02nd Jul2020

‘Lab Rat’ Short Film Review

by Alain Elliott

Stars: Matt Harris, Sian Hill, Kirsty Sturgess, Max Williams, Abeo Jackson | Written by Matt Brothers, Nour Wazzi | Directed by Nour Wazzi

After recently watching and enjoy the short Baby Mine, I couldn’t wait to check out director Nour Wazzi’s other work, which lead me to this all new sci-fi short Lab Rat.

In it we see a group of scientists trapped in a lab and told that one of them is an A.I. – a humanoid robot of sorts. The whole thing is orchestrated by an unhinged mother whose daughter now worries her lover might be the A.I.and looks to save him from the other scientists.

It’s a cool concept to work with and my mind immediately went to The Thing. And while it wouldn’t have been a bad thing to go done that route of finding out who was the ‘odd one out’, I’m glad the filmmakers didn’t just go and copy that classic. Instead, any conflict between the scientists happens quite fast and we soon see that this wont be the key part of the story. The big reveal isn’t exactly a huge twist but that’s not really a problem, the movie doesn’t hinge on whether it is good or not on that moment. It’s more about the love story and how it holds up in those difficult situations.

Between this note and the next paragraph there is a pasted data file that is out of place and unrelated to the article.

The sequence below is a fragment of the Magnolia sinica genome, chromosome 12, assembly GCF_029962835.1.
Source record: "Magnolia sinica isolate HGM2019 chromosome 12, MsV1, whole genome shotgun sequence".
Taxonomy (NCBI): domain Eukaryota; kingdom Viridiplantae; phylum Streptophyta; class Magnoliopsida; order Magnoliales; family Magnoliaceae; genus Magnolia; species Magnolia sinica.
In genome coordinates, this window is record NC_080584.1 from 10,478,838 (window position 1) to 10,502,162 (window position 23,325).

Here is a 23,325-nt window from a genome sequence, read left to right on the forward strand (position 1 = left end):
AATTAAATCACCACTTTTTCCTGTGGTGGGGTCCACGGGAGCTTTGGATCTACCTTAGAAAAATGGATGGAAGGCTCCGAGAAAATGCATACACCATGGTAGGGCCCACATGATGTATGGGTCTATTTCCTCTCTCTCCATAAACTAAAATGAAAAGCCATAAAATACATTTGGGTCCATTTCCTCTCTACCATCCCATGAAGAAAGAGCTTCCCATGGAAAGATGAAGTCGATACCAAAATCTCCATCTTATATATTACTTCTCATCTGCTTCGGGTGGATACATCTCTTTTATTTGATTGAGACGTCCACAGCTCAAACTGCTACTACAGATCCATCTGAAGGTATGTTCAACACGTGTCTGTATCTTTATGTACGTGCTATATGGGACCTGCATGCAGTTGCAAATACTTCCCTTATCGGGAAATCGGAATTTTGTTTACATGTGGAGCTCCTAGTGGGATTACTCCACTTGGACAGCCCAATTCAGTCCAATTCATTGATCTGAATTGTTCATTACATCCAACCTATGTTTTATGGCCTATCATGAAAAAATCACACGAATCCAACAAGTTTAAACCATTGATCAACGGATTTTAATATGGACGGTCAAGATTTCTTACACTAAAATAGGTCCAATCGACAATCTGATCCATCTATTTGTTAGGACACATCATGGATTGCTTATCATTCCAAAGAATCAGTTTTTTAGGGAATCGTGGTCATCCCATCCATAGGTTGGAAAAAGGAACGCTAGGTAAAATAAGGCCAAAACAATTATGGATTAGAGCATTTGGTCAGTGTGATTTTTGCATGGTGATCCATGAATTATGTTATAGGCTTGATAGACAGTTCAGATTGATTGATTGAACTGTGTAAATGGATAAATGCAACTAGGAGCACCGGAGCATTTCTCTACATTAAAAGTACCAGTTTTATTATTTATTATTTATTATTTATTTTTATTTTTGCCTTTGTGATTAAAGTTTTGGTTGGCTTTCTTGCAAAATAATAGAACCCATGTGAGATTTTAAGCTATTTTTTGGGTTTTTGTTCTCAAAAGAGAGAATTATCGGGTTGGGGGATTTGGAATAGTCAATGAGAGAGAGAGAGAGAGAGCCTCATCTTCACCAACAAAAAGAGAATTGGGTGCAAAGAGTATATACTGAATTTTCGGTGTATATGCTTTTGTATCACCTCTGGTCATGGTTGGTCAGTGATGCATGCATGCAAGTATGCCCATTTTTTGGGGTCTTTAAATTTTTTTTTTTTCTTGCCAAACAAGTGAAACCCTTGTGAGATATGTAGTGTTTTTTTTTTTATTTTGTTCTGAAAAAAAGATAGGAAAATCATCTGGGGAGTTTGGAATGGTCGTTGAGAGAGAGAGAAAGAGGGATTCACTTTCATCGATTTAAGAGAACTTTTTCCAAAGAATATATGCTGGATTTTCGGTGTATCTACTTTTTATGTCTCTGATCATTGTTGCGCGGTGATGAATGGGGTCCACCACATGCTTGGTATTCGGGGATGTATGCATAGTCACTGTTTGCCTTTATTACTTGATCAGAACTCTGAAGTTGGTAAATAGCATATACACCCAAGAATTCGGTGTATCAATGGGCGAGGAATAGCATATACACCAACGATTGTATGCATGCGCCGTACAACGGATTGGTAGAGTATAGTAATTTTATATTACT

One of my first thoughts on seeing the cast on screen, and maybe this is because of current events in the world, was that it was refreshing not to see an all-white cast.

Considering the relative inexperience of the cast, the performances are all very good. There’s perhaps not enough time to build up any chemistry, except for maybe the two lovers, but the conflict and the emotion was all performed confidently and believably enough. With the stand-out coming from Kirsty Sturgess as Alika, showing why she was chosen as the lead.

Like Baby Mine before it, and with Lab Rat even more so, for a low budget short movie it looks fantastic. They’ve have nailed the aesthetic of sci-fi almost solely with the tone. The final few minutes bring a great rotating camera shot and musical cue (along with a short moment of great score) that sums up the feel and quality of Lab Rat.

Bringing something fresh to the sci-fi genre isn’t easy and while there’s familiar ideas here, in its short run time of less than fifteen minutes Lab Rat creates a world that I would love to see much more of. It seems like the perfect start to a an idea that could be expanded on for a full feature length film. Director Nour Wazzi is making some really impressive short films and I look forward to see whatever she plans next.

**** 4/5

Lab Rat is due for release on July 9th on Dust.

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